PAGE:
A substantial problem in EEG is obtaining ‘clean’ data on cerebral activity, i.e. uncontaminated by non-cerebral artifacts. Physiologic artifacts (e.g. muscular activity and eye blinks) are generatedfrom the body, while extraphysiologic artifacts (e.g. environmentalelectrical noise) originates from sources outside the body.Physiologic artifacts tend to be a particular problem when recording EEG from a subject who is in motion. This may account for whystudies of EEG in sports have generally been confined to disciplinesinvolving relatively minimal head movement, such as golf, stationary bike cycling and rifle shooting. Nevertheless, two complementary approaches exist substantially to reduce or eliminate artifacts. The first is to minimize movement artifacts during the recording itself and the  second requires subsequent signal processing of the data via computational methods to remove artifacts.

Artifact removal (computational methods) nevertheless, modern advance in signal processing has occurred with the advent of independent component analysis or ICA. ICA is a higher order statistical method developed to extract individual signals (referred to ascomponents) from mixtures of signals, based on the assumptionthat different physical processes (referred to as sources) will generate unrelated signals.It should be borne in mind that different ICA algorithms (popular ones include Infomax, SOBI, Fast ICA and JADE) are likely to bestdetect specific types of artifacts. The JADE algorithm, for example,may be particularly effective for tackling muscle artifact. Complete artifact elimination may therefore require selection of one or more ICA algorithms.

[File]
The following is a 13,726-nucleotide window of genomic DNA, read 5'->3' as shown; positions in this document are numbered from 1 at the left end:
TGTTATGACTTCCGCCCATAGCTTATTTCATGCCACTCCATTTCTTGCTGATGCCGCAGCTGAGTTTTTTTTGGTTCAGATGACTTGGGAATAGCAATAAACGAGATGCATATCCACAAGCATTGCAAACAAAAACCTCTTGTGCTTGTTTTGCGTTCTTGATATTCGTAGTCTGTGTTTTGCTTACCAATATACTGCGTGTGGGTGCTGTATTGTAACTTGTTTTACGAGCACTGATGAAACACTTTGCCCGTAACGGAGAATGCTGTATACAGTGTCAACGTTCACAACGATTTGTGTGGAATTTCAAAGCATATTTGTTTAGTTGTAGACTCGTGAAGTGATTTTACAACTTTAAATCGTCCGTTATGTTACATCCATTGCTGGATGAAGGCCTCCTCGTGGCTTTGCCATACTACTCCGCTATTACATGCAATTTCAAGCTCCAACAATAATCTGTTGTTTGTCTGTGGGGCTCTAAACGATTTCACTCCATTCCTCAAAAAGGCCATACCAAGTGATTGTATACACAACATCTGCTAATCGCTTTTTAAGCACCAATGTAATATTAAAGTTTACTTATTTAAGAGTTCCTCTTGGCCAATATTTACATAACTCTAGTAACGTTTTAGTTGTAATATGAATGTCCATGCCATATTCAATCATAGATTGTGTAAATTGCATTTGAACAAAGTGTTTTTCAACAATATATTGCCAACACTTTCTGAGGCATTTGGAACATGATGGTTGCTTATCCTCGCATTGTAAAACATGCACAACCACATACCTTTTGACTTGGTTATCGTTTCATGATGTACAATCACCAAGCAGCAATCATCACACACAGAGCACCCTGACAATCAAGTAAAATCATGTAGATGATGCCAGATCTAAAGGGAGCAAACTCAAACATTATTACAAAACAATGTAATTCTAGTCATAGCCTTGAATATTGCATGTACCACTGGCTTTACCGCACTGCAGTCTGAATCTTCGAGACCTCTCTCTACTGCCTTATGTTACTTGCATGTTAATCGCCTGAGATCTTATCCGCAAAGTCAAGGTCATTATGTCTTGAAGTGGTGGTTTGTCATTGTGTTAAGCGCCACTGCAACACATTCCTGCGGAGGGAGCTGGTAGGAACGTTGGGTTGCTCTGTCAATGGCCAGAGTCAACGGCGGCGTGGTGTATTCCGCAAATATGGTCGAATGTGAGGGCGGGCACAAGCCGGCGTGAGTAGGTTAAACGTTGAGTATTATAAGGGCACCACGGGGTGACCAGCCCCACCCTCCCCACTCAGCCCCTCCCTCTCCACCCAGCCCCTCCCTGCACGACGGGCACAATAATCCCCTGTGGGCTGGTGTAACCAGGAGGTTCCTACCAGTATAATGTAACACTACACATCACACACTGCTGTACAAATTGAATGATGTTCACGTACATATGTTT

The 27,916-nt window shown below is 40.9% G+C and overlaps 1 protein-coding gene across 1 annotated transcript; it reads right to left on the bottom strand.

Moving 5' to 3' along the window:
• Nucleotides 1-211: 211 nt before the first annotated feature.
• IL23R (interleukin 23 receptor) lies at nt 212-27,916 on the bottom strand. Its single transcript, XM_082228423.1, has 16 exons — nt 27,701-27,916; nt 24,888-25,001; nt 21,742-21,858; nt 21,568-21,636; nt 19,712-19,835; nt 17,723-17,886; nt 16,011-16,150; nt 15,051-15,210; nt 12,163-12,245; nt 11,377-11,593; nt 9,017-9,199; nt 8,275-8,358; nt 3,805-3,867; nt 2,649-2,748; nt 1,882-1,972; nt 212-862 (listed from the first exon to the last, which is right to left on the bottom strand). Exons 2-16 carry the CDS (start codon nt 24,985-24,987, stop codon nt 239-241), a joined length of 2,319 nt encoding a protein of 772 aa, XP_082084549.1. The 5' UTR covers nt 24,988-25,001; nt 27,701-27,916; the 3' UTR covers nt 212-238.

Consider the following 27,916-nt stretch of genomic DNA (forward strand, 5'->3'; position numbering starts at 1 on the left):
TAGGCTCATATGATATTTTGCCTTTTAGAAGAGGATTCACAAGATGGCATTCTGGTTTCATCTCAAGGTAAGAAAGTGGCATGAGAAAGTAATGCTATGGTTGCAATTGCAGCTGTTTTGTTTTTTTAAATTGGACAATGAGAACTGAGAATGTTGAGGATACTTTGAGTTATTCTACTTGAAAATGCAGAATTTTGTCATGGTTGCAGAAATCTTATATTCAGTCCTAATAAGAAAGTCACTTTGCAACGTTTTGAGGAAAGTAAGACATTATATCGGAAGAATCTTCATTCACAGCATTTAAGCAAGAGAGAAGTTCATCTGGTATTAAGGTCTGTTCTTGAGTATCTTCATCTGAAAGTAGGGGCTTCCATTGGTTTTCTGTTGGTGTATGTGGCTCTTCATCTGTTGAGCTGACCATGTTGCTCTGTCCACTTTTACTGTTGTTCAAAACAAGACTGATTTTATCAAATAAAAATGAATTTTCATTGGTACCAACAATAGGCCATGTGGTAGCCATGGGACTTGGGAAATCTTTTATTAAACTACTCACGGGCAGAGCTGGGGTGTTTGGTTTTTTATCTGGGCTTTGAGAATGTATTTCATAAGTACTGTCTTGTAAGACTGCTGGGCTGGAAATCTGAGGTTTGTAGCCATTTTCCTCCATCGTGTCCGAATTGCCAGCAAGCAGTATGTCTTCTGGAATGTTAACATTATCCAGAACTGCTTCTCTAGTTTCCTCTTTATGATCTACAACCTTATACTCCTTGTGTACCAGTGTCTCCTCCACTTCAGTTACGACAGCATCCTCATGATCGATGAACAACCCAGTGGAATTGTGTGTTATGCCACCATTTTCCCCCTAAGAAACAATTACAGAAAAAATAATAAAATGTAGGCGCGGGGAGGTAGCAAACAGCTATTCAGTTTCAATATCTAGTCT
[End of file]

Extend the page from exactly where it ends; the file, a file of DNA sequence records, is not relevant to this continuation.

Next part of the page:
5. Conclusion in performance enhancement

EEG represents a useful methodological tool in understandingcortical processes that underlie performance in sports and nonsports domains. Although, EEG lacks the spatial resolution ofmore expensive methods such as MEG or fMRI, it offers excellenttemporal resolution and with advances in wireless hardware andequipment portability, allows a freedom of movement almostimpossible to achieve with other neuroimaging technologies.Recording EEG during motion does present a number of problemswith respect to obtaining ‘clean’ cerebral data. However, carefulattention to proper methodological practices and developmentsin hardware and computational processing models offer a promising means of minimising, if perhaps not entirely eradicating, theseproblems.